In-Depth

What's Next for ASP.NET?

With ASP.NET 2.0 almost in developers'' hands, it''s time to think about what''s next down the line.

With ASP.NET 2.0 almost in developers' hands, it's time to think about ASP.NET 3.0. The safe bet is that Microsoft will continue the evolution from ASP.NET 1.* to ASP.NET 2.0: more encapsulation of common development tasks into controls and objects, more work in giving Web development the look and feel of Windows development, and more changes that insulate developers from the ugly underpinnings of HTML and HTTP. The new provider-based architecture of ASP.NET 2.0 allows Microsoft (and third parties) to put more tools "in the box."

The Membership service that comes with ASP.NET 2.0 is, in effect, an add-on. It's reasonable to assume that the next version of ASP.NET will see more of these add-ons. However, ASP.NET 3.0 is three to five years away, so it's more useful to look at the opportunities in the next one to two years.

Shortly after the new release of .NET, Microsoft intends to provide common Internet applications as add-ons to ASP.NET sites. These common applications include blog, photo-album, forum, and content-management support, with all of the applications based on successful existing implementations (for instance, Content Management is based on DotNetNuke). Developers will be able to download the applications to use on their server for free or to use as a service for a few dollars a month.

Asynchronous JavaScript and XML (AJAX), which allows for more interactive Web applications, is the hot topic among Web developers, especially as more users experience the AJAX-based interface of Google Maps. Microsoft is already working on Atlas, which will provide AJAX-like functionality to ASP.NET 2.0 and Visual Studio 2005 developers. While the Atlas framework will consist primarily of client-side JavaScript code, it will leverage ASP.NET's support for client-side callbacks and tools for inserting client-side code dynamically. ASP.NET 2.0's client-side callback is the critical feature because it allows JavaScript code to retrieve server-side content and incorporate it into the page without posting the whole page back to the server or freezing the browser.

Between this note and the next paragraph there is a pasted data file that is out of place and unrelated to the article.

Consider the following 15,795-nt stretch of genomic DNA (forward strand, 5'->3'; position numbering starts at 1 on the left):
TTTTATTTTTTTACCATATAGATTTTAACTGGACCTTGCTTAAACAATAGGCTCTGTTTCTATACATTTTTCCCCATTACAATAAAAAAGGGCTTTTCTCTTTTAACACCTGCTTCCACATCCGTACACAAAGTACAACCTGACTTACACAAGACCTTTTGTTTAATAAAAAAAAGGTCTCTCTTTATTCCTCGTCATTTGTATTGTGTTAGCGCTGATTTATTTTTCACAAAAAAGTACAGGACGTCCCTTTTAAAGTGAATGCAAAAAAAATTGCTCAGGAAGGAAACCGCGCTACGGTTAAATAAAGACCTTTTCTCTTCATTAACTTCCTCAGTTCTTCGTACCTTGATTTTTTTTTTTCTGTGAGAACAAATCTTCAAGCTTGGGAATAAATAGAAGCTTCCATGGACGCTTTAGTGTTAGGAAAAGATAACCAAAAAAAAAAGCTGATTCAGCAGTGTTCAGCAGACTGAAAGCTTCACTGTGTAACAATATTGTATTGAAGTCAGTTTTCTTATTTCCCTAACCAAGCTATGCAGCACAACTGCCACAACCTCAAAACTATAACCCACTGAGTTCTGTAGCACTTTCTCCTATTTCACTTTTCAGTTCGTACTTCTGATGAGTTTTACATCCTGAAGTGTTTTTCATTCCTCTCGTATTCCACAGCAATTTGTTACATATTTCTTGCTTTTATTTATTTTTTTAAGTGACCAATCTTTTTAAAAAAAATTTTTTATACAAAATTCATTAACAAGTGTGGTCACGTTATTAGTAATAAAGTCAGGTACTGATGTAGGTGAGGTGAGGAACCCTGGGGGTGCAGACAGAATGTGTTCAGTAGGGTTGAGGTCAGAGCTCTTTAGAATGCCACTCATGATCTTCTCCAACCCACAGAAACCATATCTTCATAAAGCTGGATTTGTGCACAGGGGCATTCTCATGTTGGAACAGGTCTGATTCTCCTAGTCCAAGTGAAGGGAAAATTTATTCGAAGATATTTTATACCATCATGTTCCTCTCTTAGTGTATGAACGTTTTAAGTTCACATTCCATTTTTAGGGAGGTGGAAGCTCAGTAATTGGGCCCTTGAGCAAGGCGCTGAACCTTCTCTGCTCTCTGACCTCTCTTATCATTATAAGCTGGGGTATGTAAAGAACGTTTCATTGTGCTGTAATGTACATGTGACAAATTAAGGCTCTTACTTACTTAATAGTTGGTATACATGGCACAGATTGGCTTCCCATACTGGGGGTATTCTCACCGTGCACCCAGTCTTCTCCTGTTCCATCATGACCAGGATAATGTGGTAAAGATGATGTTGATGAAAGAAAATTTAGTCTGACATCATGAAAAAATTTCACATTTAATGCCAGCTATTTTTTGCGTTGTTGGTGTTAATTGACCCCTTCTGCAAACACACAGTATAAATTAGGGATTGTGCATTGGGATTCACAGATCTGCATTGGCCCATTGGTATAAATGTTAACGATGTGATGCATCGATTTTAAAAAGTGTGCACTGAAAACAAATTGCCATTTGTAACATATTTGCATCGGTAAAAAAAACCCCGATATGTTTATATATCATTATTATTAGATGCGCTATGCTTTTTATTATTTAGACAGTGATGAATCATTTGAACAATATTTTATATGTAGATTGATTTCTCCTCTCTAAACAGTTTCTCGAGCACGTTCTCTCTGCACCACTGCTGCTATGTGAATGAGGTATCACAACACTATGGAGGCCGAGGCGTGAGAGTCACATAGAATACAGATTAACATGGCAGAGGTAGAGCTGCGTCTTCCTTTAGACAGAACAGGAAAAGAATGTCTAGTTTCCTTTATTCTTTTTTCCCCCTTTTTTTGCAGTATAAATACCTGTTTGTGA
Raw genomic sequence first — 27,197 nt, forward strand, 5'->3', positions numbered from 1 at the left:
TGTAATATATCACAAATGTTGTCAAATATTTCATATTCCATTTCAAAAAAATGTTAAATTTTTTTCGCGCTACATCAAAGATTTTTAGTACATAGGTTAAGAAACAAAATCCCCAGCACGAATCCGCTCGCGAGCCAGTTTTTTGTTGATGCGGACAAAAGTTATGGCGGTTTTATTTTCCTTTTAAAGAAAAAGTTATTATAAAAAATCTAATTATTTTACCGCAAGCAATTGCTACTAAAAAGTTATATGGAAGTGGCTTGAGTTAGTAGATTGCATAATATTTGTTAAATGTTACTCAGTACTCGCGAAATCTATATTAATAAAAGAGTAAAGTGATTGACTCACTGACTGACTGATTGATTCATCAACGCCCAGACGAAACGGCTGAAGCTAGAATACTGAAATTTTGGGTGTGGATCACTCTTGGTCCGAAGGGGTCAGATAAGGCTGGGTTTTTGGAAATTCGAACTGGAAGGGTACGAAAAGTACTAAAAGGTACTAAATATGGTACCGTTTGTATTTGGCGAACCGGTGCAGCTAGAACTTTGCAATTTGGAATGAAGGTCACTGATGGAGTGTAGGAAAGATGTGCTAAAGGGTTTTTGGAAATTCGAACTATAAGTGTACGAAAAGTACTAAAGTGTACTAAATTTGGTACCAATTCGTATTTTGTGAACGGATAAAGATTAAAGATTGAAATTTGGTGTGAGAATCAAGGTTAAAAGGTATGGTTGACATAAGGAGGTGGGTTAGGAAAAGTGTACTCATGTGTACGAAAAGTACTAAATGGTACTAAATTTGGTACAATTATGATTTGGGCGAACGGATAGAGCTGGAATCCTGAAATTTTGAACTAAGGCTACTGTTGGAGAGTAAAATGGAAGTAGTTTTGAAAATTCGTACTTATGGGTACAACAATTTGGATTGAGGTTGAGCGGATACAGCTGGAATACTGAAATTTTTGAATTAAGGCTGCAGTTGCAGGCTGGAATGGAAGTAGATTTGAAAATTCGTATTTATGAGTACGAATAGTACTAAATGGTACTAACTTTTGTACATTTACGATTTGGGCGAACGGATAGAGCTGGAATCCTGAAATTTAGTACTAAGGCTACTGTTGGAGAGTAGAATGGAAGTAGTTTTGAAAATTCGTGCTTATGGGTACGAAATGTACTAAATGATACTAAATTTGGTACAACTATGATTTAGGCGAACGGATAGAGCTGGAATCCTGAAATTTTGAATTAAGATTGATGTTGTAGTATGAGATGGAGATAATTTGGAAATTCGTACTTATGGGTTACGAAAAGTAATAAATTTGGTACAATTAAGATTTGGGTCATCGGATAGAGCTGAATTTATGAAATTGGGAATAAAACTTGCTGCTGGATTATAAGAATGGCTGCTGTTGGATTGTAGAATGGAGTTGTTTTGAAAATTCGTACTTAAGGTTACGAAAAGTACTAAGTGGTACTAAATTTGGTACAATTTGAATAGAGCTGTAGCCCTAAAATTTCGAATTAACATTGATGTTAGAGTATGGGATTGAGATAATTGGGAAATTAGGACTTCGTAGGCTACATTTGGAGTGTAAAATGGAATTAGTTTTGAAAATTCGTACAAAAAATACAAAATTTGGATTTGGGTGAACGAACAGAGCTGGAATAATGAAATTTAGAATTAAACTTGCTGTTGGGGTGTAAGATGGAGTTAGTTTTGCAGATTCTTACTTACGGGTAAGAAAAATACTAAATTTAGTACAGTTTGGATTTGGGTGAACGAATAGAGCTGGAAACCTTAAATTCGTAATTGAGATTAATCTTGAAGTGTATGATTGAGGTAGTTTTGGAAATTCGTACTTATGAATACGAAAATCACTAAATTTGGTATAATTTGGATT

When Windows Vista (formerly Windows code-name "Longhorn") is released, ASP.NET will be the least affected of all of the .NET technologies. A search for articles that include the words "ASP.NET" and "Longhorn" or "Vista" turns up very little. ASP.NET developers will benefit from the infrastructure improvements in the Windows environment. Developers will find it easier to deploy their applications to the server and to secure those applications after they are deployed. However, none of those changes apply specifically to ASP.NET—they are general improvements to the Windows working environment. In addition, one of the major components of Vista, the Windows Presentation Foundation (formerly "Avalon"), will affect ASP.NET only indirectly because an ASP.NET user interface is implemented through HTML delivered to the browser. While Internet Explorer 7 users will benefit from Avalon, ASP.NET developers (especially those interested in supporting browsers on other platforms) will not.

However, two changes in Vista will change the ASP.NET world directly: the transfer of Web services from ASP.NET to the Windows Communication Foundation (formerly "Indigo") and the integration of ASP.NET with IIS.